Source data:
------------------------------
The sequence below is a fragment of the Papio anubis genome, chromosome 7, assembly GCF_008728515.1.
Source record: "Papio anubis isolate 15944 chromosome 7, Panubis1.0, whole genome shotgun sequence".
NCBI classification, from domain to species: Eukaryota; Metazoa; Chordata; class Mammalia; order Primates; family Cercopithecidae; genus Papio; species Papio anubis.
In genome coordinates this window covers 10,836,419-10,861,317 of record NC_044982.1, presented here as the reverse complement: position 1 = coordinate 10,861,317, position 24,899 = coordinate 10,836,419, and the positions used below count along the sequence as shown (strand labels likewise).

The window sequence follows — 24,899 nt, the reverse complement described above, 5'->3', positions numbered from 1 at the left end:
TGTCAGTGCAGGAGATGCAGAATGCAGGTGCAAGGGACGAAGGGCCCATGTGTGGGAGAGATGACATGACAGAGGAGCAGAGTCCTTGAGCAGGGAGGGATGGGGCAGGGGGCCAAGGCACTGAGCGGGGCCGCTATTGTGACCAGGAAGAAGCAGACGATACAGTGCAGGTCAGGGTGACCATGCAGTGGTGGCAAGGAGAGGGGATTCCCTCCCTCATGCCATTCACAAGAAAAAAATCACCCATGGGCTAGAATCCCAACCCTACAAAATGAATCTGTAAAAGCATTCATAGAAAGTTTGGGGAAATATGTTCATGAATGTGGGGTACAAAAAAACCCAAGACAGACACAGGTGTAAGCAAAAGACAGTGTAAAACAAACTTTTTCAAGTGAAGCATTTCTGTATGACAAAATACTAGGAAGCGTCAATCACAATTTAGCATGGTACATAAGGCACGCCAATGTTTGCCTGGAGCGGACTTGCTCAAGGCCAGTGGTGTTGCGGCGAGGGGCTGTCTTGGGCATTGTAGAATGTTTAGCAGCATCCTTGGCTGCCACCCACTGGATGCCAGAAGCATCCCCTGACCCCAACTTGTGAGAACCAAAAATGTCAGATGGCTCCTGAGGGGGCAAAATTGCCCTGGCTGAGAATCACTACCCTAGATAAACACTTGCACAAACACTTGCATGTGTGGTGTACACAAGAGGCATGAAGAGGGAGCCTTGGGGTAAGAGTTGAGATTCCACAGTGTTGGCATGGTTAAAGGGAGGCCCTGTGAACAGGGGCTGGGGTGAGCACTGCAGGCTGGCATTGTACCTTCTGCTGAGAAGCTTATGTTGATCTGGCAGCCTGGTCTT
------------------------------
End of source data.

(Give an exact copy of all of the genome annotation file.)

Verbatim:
The sequence below is a fragment of the Papio anubis genome, chromosome 7, assembly GCF_008728515.1.
Source record: "Papio anubis isolate 15944 chromosome 7, Panubis1.0, whole genome shotgun sequence".
NCBI classification, from domain to species: Eukaryota; Metazoa; Chordata; class Mammalia; order Primates; family Cercopithecidae; genus Papio; species Papio anubis.
In genome coordinates this window covers 10,836,419-10,861,317 of record NC_044982.1, presented here as the reverse complement: position 1 = coordinate 10,861,317, position 24,899 = coordinate 10,836,419, and the positions used below count along the sequence as shown (strand labels likewise).

The window sequence follows — 24,899 nt, the reverse complement described above, 5'->3', positions numbered from 1 at the left end:
TGTCAGTGCAGGAGATGCAGAATGCAGGTGCAAGGGACGAAGGGCCCATGTGTGGGAGAGATGACATGACAGAGGAGCAGAGTCCTTGAGCAGGGAGGGATGGGGCAGGGGGCCAAGGCACTGAGCGGGGCCGCTATTGTGACCAGGAAGAAGCAGACGATACAGTGCAGGTCAGGGTGACCATGCAGTGGTGGCAAGGAGAGGGGATTCCCTCCCTCATGCCATTCACAAGAAAAAAATCACCCATGGGCTAGAATCCCAACCCTACAAAATGAATCTGTAAAAGCATTCATAGAAAGTTTGGGGAAATATGTTCATGAATGTGGGGTACAAAAAAACCCAAGACAGACACAGGTGTAAGCAAAAGACAGTGTAAAACAAACTTTTTCAAGTGAAGCATTTCTGTATGACAAAATACTAGGAAGCGTCAATCACAATTTAGCATGGTACATAAGGCACGCCAATGTTTGCCTGGAGCGGACTTGCTCAAGGCCAGTGGTGTTGCGGCGAGGGGCTGTCTTGGGCATTGTAGAATGTTTAGCAGCATCCTTGGCTGCCACCCACTGGATGCCAGAAGCATCCCCTGACCCCAACTTGTGAGAACCAAAAATGTCAGATGGCTCCTGAGGGGGCAAAATTGCCCTGGCTGAGAATCACTACCCTAGATAAACACTTGCACAAACACTTGCATGTGTGGTGTACACAAGAGGCATGAAGAGGGAGCCTTGGGGTAAGAGTTGAGATTCCACAGTGTTGGCATGGTTAAAGGGAGGCCCTGTGAACAGGGGCTGGGGTGAGCACTGCAGGCTGGCATTGTACCTTCTGCTGAGAAGCTTATGTTGATCTGGCAGCCTGGTCTT